Temporary Immigration Policy For Five Million People

 

President Obama announced on Nov. 20 that five million undocumented immigrants would receive temporary relief from deportation through executive action. The two other items on his agenda included additional resources to protect the border and accelerated proceedings for high-skilled and professional immigrants.

This controversial political move has increased his approval ratings among Latinos by 14 points, according to the Washington Post. Simultaneously, it has also increased the tension between him and Congress, which is now Republican-led—the political party known to be mostly against the rights of undocumented immigrants.

After being disappointed time and time again by the United States government’s inability to work toward a comprehensive immigration reform, I did not expect the president to present a grand gesture of generosity. I knew that he had to tread lightly around his Republican co-workers who threatened to impeach him if he used his executive power for immigrant rights.

Obama put into action the minimum for immigrants and immigrant rights activists who have been waiting for results since they can remember. Many expected him to grant actual citizenship to some undocumented immigrants, not policies that can be easily removed by his successor, such as the temporary work permit and relief from deportation.

By the end of his announcement, no one on either side of the controversy was satisfied. Yes, five million immigrants will be able to apply for a work permit, but only if they have children who are citizens or permanent residents born before Obama’s announcement aired. However, there are still about six million more undocumented immigrants who continue to live in fear from being separated from their loved ones.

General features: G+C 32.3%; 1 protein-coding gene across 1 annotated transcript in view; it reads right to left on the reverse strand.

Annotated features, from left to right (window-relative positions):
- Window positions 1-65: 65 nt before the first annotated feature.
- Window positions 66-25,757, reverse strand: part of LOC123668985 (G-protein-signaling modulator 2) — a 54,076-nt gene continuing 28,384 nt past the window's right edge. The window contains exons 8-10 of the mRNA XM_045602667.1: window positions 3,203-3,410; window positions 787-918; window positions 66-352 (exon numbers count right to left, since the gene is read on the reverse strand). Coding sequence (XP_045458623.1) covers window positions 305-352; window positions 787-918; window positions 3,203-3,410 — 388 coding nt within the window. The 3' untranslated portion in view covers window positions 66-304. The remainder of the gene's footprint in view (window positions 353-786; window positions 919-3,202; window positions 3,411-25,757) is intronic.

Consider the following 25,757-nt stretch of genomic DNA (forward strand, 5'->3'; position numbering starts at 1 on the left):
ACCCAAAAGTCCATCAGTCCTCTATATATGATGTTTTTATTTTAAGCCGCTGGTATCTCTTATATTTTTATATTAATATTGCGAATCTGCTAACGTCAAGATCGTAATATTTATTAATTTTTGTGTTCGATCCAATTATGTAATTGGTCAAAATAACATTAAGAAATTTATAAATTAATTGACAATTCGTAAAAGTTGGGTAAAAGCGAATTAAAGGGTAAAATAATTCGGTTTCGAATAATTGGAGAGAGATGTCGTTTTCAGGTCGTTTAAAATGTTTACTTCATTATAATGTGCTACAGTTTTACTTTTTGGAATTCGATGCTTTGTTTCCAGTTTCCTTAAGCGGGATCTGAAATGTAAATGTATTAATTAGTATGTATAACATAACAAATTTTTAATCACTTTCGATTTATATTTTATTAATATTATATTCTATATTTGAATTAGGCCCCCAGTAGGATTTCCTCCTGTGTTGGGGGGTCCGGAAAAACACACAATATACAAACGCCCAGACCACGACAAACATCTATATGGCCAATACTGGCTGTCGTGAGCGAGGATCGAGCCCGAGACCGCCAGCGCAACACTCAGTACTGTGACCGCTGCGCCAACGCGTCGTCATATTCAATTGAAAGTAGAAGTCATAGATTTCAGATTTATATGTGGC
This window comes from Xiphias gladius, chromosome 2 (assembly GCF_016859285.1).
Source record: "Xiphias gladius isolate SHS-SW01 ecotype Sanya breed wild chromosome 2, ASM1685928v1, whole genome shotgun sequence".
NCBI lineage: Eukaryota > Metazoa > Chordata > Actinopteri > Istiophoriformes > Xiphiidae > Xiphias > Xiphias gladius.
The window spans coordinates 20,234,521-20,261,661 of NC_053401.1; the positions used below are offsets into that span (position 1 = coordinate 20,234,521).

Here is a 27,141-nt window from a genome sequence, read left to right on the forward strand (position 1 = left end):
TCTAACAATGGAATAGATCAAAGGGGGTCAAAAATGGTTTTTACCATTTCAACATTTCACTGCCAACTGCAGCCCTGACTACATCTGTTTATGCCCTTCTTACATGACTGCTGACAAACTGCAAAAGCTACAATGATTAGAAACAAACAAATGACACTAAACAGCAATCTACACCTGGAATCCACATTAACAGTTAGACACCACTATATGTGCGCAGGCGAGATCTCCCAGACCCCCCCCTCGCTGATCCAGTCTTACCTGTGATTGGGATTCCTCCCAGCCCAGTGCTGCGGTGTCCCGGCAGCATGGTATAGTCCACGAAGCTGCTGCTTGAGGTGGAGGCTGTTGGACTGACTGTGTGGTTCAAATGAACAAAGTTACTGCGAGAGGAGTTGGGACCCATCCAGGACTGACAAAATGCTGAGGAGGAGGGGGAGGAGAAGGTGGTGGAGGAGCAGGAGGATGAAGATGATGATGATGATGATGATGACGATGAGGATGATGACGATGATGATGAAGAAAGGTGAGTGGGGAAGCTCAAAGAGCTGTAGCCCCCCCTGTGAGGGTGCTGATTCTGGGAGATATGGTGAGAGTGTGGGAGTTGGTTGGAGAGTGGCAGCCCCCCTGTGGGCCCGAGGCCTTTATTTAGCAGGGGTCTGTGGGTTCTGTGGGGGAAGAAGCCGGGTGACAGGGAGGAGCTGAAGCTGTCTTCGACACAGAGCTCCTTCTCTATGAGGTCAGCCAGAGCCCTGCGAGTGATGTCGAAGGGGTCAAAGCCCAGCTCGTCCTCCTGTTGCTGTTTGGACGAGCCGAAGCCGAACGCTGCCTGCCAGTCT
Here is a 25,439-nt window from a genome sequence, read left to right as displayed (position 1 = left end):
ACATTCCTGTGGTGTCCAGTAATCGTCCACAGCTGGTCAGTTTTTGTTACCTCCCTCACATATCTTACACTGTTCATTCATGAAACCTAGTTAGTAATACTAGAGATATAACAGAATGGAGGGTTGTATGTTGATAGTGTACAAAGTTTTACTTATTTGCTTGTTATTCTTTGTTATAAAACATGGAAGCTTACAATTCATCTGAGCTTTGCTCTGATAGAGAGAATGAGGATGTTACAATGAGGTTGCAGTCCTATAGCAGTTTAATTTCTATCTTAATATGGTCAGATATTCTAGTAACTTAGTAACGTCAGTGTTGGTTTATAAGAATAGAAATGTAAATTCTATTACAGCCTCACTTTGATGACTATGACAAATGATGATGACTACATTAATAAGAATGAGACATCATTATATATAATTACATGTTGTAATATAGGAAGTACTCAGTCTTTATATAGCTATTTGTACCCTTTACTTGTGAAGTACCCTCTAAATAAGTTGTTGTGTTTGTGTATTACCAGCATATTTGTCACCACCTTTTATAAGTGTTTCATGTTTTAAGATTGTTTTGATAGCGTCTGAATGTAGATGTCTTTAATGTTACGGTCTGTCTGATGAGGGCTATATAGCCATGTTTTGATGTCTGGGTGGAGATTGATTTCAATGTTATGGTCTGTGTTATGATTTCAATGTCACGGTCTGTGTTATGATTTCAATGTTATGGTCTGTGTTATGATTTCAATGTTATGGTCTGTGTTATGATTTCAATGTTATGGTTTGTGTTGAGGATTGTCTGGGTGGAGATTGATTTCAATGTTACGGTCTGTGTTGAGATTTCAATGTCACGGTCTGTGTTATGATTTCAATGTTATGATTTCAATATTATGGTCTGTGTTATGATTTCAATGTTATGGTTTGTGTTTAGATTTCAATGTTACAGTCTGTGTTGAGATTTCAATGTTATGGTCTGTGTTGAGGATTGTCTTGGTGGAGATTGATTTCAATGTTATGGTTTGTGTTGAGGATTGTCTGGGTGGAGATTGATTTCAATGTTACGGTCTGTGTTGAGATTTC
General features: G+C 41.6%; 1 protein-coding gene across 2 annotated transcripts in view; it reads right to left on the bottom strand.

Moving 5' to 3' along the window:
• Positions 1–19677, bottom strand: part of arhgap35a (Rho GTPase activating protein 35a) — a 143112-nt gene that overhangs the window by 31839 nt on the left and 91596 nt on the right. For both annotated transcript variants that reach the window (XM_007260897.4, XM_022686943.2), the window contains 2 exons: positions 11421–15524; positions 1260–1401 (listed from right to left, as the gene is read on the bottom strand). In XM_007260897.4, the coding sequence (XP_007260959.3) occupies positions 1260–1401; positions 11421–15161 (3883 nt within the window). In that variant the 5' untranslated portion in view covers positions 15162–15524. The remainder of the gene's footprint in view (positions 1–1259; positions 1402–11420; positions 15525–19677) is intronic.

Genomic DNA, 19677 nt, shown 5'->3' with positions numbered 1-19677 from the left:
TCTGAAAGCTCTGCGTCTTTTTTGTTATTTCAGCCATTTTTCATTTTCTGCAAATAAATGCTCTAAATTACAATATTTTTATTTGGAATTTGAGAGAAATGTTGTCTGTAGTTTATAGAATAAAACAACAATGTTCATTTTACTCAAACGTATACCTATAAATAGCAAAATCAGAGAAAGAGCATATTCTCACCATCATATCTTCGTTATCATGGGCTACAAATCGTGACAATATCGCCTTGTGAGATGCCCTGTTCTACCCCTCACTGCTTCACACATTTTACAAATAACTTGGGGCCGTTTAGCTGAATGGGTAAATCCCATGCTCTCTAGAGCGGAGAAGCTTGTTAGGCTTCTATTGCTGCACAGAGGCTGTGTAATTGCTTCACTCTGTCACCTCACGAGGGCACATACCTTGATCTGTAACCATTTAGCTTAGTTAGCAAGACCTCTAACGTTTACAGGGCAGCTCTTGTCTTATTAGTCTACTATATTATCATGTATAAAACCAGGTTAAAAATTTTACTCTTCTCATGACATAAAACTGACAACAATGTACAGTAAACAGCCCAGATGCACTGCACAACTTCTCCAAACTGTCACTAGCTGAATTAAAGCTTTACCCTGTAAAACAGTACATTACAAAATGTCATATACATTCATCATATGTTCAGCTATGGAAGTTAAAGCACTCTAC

The separation of families is what is at stake for many undocumented immigrants such as myself, who may have not expected much from Obama’s proposal but did witness the tears of disappointed peers. Under this executive action, my parents do not qualify because they brought my sisters and me with them under a tourist visa.

Fortunately for my family, a window was opened for them to apply for future residency, which I will not be granted because the paperwork was submitted after I turned 21. This opportunity is separate from any of Obama’s executive actions. This means that, with time, my parents and my sisters will be on their way to legal residency, while I still have to depend on a previous executive action set by Obama back in June of 2012. This executive action called Deferred Action for Childhood Arrivals (DACA), which has been repeatedly threatened to be removed by current conservative politicians, also allows me to apply for temporary immigration relief and work permit.

If DACA were removed, the Department for Homeland Security holds the right to use my information to track me down and deport me back to a country I have little connection with. I would be separated from my family, or they would come back with me, throwing away all the hard work that has been put into improving the lives of my sisters and I.

The only other option I would have would be to marry a citizen for a green card, but it would have to be a person with the legal sex status of “male” because United States immigration policy prohibits same-sex couples from qualifying. If I chose to make that decision, it would be out of necessity to keep living a semi-normal life, not because I felt that marriage was the next step in my romantic relationship—a privilege I would have been denied.

Even though I did have low expectations, there was still a part of me that hoped something useful to me would stem from Obama’s proposal. I wanted security and confirmation that my fate will no longer rest in the hands of petty politicians who scapegoat immigrants to distract from their own political mistakes. I wanted the same privileges that are awarded to my friends for being born on a certain side of a socially constructed border.

The discrimination against undocumented immigrants falls under the feminist agenda. Being denied rights to a group I am member of means fighting discrimination without the privileges granted to a documented person, putting me in an inferior position of power. Potentially, undocumented women can be separated from their children, displacing families for considerable amounts of time. In this regard, I encourage feminists who hold more privileges than I do to move forward with us and take on this task in conjunction with the dismantling of patriarchy.

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